1 Introduction

Cancer is one of the foremost causes of death worldwide [1]. Over the past decades, researchers have been focused on the discovery of new approaches for improved therapy of cancer, ultimately aiming for cure. It is known that an earlier detection of cancer will profoundly improve the success of patient treatment and enhance overall survival [2,3,4]. However, early detection of cancer is notoriously difficult and efficient blood-based biomarkers are hardly available. Up to now, many blood-based sources of biomarkers, such as plasma, serum and circulating RNA/DNA, tumor cells, or exosomes/microparticles, have been exploited in the search for the ideal biomarker allowing detection of cancer at its earliest stages [5]. Remarkably, platelets have long been neglected in blood biomarker research [6], in spite of the growing evidence that platelets are important in the development and progression of cancer [7,8,9]. Platelets have been shown to possess an important biological role at several stages of malignant disease, such as angiogenesis [10], cell proliferation [11], cell invasiveness, and metastasis [12, 13]. In addition, there are indications that inhibition of platelet function has an inhibitory effect on tumor growth and that this increases overall survival of patients [14,15,16,17].

The interaction between platelets and cancer is evidently reciprocal [18]. Platelets have a stimulatory effect on cancer progression [7, 8], while at the same time, the presence of a malignant disease affects multiple platelet characteristics and functions. For example, malignant tumors have been shown to increase platelet numbers and hijack platelet functions in order to fuel cancer progression [19]. Moreover, there are several promising studies showing that platelet features from patients with cancer are already altered in early stages of malignant disease [20,21,22,23,24]. Hence, the use of platelet characteristics is expected to provide an innovative strategy in the search for biomarkers of early-stage cancer [9]. In the current paper, we will briefly review the mechanisms by which platelets stimulate cancer progression and present an overview of literature describing the effect of cancer presence on platelet activation, count, volume, mRNA/protein content, and function, as well as whether these features could be used as biomarkers of early-stage cancer.

2 Platelets promote angiogenesis, tumor growth, and metastasis

Cancerous tumors are also viewed as wounds that never heal [25], because they induce local and systemic coagulation and platelet adhesion, activation, aggregation, and secretion [26,27,28]. During the past decades, it has become increasingly clear that tumors can use platelets to stimulate angiogenesis and induce cancer cell proliferation and metastasis (Fig. 1) [7, 10, 29].

Fig. 1
figure 1

Platelets promote tumor angiogenesis cancer growth and metastasis. (1) The prothrombotic tumor microenvironment induces platelet adhesion, activation, and secretion in the (angiogenic) blood vessels within the tumor. (2) Platelet secretome and microparticles induce tumor angiogenesis, vessel stabilization, cancer cell proliferation, and resistance to apoptosis. At the same time, platelets sequester proteins and mRNA from the tumor (and become so-called tumor-educated platelets). (3) Tumor cell-platelet aggregate formation shields circulating tumor cells from the immune system. (4) Platelets support metastatic niche formation by inducing the expression of adhesion molecules and recruitment of stromal cells at potential metastatic sites. (5) Platelet secretome increases tumor cell invasiveness by inducing epithelial-mesenchymal transition (EMT) and inhibiting local immune response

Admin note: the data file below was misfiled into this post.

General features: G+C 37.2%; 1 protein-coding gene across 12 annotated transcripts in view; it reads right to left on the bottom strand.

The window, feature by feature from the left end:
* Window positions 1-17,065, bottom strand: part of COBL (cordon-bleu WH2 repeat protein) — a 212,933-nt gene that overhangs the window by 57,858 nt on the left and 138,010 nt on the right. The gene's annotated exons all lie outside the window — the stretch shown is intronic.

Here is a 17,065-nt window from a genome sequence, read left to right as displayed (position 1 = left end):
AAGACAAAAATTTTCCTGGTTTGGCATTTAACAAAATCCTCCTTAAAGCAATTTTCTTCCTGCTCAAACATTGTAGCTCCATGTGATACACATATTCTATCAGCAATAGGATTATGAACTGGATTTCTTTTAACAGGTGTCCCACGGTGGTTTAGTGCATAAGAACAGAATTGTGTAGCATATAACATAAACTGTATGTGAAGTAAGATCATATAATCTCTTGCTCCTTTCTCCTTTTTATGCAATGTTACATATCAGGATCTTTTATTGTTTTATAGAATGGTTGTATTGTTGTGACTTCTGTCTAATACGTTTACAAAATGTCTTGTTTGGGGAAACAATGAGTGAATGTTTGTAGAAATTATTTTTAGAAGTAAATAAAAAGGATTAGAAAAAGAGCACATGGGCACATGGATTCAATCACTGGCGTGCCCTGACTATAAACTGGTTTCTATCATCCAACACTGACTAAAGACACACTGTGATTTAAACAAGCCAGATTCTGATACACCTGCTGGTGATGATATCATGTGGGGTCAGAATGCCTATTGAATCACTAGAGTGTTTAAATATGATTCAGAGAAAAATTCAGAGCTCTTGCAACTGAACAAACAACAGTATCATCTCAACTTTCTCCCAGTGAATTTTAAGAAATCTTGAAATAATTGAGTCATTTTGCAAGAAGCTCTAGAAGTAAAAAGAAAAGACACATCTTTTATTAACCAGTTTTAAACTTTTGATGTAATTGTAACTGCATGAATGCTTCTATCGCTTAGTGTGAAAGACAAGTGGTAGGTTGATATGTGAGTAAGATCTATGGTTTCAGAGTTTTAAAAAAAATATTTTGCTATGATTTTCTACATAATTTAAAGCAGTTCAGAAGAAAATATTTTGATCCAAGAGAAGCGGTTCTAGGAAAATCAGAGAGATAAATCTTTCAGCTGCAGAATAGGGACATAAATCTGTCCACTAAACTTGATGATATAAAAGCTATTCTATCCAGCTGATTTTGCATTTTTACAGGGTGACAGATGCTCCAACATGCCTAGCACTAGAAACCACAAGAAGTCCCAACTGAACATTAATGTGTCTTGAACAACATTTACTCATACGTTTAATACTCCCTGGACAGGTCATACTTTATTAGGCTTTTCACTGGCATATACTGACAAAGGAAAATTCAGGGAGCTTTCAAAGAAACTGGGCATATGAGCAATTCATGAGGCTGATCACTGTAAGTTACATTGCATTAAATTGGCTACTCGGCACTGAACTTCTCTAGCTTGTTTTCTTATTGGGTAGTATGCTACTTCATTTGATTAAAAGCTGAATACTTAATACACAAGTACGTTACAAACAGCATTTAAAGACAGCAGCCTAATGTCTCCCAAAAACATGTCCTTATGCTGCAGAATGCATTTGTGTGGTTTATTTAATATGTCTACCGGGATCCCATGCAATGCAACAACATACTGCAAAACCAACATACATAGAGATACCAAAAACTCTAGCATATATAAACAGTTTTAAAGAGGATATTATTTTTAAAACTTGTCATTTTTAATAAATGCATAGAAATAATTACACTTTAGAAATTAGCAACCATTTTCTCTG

The composition of the tumor vasculature is different from the normal vasculature [30, 31]. Blood vessels in a tumor are characterized as immature and leaky, due to the exposure to the tumor microenvironmental milieu. Hence, the tumor endothelium can be discontinuous, providing prothrombotic conditions via the expression of thrombotic proteins, e.g., tissue factor, collagen, von Willebrand factor, podoplanin, and integrins [32,33,34,35,36]. Eventually, these factors, combined with the low blood flow, create a thrombophilic tumor microenvironment [25, 37]. This prothrombotic state initiates platelet adhesion and activation, followed by secretion of the rich granule content of platelets within the tumor [10].

Platelet granules contain an enormous amount of bioactive growth factors, e.g., chemokines, cytokines, and matrix metalloproteinases (MMPs). Upon secretion, these molecules can support tumor growth and progression, mainly via, but not limited to, induction of tumor angiogenesis [10, 38]. This rate-limiting step in cancer growth is intricately regulated by a plethora of growth factors and the involvement of tumor cells and different tumor stroma cells (e.g., endothelial cells, pericytes, smooth muscle cells, fibroblasts, platelets, and a variety of mature and immature immune cells) [39]. The role of platelets in this process is slowly becoming elucidated [7, 10, 40,41,42,43]. By secreting their bioactive molecules within the tumor microenvironment, platelets not only play an important role in the regulation of tumor angiogenesis but also in vascular stabilization and integrity [41,42,43,44,45], as well as resistance to therapy [46, 47].